December 21, 2017

Project SOHA: Open Science in Haiti & Francophone Africa Universities

Case study by Thomas Hervé Mboa Nkoudou

Project SOHA explores the obstacles preventing the adoption of open science in universities in Haiti and Francophone Africa and provides tools to overcome them. This action research project starts from the premise that universities practicing open science can become powerful tools for local sustainable development.

OS aspect: The research action was based on open access, open science hardware, cognitive justice, commons, collaborative work, openness in African academia.

CS aspect: Truly open science—that is, science for and with the public—cannot simply be an academic question. It must also be open to participation, demands, criticism and knowledge of citizens, bringing them in closer contact with researchers to develop solutions that address their concerns.

The project has identified eight forms of cognitive injustice that prevent graduate students and scholars from Francophone Africa and Haiti to transmit and produce knowledge in service to the sustainable development of their communities.

Contact: Thomas Hervé Mboa Nkoudou, Université Laval



Project SOHA is also a key organizer of the African Open Science Hardware Summit in 2018.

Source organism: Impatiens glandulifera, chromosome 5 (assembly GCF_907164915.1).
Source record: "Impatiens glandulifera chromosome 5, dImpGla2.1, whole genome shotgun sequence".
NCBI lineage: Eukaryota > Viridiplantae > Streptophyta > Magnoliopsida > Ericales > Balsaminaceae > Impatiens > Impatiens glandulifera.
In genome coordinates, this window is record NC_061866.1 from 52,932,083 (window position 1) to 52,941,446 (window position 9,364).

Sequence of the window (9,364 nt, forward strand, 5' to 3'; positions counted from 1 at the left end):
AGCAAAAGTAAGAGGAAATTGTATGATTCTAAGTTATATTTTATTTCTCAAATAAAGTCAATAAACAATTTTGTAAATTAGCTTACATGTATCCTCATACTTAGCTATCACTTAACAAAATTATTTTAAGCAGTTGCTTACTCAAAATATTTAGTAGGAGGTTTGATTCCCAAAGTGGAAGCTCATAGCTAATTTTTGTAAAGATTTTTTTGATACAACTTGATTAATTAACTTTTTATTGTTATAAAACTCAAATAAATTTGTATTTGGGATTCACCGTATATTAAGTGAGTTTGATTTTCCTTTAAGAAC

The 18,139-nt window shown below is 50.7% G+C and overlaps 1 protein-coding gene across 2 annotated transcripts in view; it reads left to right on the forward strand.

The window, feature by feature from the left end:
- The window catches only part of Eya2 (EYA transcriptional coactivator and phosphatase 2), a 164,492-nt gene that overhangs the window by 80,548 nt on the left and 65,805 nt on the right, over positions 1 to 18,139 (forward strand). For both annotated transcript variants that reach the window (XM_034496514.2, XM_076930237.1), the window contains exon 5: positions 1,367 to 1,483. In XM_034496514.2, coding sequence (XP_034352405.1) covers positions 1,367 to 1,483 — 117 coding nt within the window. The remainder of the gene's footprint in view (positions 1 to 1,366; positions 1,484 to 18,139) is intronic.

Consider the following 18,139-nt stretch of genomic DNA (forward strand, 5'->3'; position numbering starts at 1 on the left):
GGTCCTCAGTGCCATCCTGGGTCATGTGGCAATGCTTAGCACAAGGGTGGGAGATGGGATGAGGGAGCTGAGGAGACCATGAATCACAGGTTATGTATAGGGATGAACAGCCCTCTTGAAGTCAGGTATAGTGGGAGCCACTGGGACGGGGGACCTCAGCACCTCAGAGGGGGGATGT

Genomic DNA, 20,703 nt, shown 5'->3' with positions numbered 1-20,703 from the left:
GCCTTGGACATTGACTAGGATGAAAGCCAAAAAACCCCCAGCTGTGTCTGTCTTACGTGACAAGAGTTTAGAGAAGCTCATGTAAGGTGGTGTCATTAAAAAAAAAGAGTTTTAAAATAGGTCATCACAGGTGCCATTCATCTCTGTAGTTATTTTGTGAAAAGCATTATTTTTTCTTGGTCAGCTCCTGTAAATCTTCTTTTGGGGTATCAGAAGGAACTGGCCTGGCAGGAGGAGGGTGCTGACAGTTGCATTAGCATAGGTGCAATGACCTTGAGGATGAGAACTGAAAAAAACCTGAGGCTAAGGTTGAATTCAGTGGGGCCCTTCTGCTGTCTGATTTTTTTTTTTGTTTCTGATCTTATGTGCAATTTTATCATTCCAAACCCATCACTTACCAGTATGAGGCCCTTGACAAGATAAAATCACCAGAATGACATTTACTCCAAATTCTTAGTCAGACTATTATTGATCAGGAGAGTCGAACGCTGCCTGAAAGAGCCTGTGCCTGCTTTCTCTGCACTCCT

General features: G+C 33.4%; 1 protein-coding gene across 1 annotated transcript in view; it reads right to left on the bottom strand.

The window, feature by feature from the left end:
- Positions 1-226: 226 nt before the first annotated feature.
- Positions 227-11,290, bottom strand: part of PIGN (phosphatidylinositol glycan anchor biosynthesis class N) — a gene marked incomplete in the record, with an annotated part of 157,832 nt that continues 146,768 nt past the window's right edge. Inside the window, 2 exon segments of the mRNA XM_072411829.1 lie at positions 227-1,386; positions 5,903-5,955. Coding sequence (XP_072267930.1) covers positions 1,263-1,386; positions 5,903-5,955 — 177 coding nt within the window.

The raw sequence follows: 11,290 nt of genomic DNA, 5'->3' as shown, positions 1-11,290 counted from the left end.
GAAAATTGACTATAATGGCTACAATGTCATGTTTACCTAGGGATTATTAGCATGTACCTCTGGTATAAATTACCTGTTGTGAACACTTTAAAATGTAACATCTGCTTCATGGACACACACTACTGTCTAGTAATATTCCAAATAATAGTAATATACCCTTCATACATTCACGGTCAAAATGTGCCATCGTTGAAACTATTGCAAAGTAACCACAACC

Projet SOHA has been funded by OCSDnet, a network of researchers-practitioners working on the role of openness and collaboration in science as a transformative tool for development thinking and practice. The network has also created the OCSDnet Manifesto which outlines 7 principles for inclusive Open Science for social and evironmental well-being.

APSOHA - the Association for the Promotion of Open Science in Haiti and Africa - is the future of Projet SOHA which has been funded for 2 years (2015-2017). Since our activities cannot stop due to the end of fundings, we decide to create APSOHA.

Piron, F., et al. (2016). Justice cognitive, libre accès et savoirs locaux. Pour une science ouverte juste au service du développement local durable. Éditions science et bien commun.


This case study is part of the DITOs Policy Brief "Citizen Science and Open Science: Synergies and Future Areas of Work".


Share on